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Despite its trouble plagued production, The Wolfman (produced by and starring Benicio del Torro) boasts some formidable vfx by lead vendor MPC as well as Rhythm & Hues and Double Negative, with additional support from Millennium FX, Peerless Camera and others.
MPC designed and created the crucial transformations in CG, using Rick Baker's work for reference. All Images courtesy of Universal Pictures.
After director Mark Romanek (One Hour Photo) departed over creative differences, Joe Johnston (The First Avenger: Captain America, Jurassic Park III) stepped in just prior to production. Steve Begg (Inkheart, The Golden Compass), the overall visual effects supervisor, was on the movie from the start, which lasted two-and-a-half years. He describes the challenging experience.
"The original plan was to try and blend Rick Baker's makeup design with CGI, which is what attracted me to the project in the first place," Begg explains. I thought we would continue that particular approach, but that's not quite what happened. It didn't automatically provide demarcation lines: it's one of those things that was organic. There wasn't a lot of planning in the visual effects work. I think that was courtesy of the fact that Joe had only three or four weeks before we actually started filming, so everything was ultimately biased toward a post-production approach. So the designing really occurred later.
I'd seen a lot of work by Rick Baker and his crew: the deformations and we took a lot of photographs and cyberscans of the artwork as a guide for us. Ultimately, what happened was we shot Benicio with tracking markers, reference cameras and the whole thing was basically invented in post-production. MPC was the primary company involved in all the transformation work, including the design and execution. And I have to admire the fact how it was designed on the run. We were given a selected cut of Benicio rising about, doing the mimicking, the potential transformation effects, and we overlaid the CGI (roto-animated, basically) on top of that. The whole thing was in a state of flux all the way through post-production from that point on. The movie was designed and finished about a year ago and then a reshoot was done around April or May to tie up some story points. So you're looking at year-old effects. So the rumor about the production being delayed by visual effects is not true. We worked on 1,200 shots and there are 600 in the film."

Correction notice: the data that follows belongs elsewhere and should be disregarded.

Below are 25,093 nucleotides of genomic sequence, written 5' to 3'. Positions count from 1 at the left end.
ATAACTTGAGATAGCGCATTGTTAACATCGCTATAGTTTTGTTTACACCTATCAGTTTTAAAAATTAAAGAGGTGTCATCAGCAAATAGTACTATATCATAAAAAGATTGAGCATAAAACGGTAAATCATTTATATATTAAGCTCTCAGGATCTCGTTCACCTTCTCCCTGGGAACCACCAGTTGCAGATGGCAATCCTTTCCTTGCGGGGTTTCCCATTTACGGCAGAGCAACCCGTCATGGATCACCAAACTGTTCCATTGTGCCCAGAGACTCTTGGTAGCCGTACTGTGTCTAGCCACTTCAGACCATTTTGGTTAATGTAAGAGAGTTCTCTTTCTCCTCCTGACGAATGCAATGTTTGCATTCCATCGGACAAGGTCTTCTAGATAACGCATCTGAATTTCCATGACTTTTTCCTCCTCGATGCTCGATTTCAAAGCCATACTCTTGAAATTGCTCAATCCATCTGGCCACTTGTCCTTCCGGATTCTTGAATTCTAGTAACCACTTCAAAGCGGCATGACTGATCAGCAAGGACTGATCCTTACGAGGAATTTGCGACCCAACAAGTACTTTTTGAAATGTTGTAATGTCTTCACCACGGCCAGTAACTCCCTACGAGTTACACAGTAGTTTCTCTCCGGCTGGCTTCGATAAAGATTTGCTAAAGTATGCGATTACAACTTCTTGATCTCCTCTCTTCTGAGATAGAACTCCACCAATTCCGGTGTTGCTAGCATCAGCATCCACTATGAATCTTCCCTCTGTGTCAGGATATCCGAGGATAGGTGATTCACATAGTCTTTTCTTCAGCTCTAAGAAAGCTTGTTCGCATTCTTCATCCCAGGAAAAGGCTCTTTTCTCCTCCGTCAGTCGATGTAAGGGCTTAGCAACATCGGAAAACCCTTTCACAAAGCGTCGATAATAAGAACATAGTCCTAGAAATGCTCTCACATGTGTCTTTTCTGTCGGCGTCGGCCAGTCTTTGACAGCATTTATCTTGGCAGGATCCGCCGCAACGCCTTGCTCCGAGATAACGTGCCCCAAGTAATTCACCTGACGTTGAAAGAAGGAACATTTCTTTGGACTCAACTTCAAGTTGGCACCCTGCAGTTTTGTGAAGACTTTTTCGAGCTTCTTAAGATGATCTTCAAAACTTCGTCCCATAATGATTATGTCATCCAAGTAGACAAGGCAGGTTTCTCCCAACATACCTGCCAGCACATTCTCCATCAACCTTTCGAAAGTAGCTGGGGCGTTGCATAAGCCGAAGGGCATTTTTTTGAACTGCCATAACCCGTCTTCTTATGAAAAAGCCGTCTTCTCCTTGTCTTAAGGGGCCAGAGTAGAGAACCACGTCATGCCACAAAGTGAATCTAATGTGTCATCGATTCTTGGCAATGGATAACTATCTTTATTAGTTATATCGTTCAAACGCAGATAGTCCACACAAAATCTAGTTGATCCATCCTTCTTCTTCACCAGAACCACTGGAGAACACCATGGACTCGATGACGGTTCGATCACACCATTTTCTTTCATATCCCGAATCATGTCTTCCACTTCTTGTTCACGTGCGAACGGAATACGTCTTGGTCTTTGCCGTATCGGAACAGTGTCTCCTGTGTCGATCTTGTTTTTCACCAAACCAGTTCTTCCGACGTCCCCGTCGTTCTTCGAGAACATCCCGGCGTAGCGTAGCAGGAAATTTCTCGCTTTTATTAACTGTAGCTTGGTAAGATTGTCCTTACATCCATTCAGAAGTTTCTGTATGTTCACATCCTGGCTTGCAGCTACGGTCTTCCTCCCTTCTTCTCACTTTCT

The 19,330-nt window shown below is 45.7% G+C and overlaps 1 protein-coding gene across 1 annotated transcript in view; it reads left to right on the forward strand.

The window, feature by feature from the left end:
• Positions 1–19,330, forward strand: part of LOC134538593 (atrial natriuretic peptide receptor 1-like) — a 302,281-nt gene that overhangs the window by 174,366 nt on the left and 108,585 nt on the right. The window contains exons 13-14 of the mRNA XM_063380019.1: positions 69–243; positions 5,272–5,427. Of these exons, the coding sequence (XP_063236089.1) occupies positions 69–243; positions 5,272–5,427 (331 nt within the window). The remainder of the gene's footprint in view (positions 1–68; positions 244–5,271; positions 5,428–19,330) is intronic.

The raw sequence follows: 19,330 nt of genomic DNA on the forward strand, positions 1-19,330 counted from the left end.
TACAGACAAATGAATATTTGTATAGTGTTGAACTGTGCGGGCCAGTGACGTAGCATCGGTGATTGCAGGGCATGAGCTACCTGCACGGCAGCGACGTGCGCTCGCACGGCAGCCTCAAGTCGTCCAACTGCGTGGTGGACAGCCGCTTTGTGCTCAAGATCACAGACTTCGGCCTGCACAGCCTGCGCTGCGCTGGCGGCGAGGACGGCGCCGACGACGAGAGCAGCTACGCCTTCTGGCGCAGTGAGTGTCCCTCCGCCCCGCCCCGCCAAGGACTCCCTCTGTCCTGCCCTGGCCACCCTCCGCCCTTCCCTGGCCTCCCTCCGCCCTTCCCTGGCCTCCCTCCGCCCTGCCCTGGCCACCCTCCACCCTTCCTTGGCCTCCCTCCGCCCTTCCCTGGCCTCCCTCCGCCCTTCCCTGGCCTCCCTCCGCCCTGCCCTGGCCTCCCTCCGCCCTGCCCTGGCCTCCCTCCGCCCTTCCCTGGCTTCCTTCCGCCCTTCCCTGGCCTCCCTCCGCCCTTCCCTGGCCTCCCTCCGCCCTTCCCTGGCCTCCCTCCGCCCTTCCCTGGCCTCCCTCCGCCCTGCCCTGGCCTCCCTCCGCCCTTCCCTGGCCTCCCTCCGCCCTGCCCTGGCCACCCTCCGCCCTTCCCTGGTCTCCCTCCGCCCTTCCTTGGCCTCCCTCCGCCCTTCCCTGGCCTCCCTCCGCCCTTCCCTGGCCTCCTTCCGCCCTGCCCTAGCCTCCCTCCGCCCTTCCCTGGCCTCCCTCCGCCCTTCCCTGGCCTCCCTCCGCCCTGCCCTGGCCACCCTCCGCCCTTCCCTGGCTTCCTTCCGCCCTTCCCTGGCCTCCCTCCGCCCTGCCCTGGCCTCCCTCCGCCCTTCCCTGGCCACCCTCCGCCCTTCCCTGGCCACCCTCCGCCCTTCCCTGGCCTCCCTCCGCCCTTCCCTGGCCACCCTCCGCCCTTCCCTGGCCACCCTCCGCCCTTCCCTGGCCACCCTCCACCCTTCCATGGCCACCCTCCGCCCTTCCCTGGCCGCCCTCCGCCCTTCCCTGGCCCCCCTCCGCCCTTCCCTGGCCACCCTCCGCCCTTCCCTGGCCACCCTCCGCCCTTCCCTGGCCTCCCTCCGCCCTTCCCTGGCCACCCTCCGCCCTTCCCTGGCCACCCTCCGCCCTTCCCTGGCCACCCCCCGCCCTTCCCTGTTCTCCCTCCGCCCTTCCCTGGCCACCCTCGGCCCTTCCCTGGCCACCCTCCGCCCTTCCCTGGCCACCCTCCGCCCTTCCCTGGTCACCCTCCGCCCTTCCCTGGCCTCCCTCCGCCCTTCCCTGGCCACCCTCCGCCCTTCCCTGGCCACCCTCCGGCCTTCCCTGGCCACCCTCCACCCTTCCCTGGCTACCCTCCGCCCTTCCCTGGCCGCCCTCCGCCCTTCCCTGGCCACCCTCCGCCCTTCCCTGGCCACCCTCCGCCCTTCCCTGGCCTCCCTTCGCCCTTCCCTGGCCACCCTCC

MPC also recreated Victorian London for the rampage sequence.
Indeed, MPC, led by Gary Brozenich and Adam Valdez, worked on fully animated Wolfman scenes, three gruesome transformations, all CG London rooftop scenes, enhancement of live-action Wolfman shots and the climactic waterfall environment.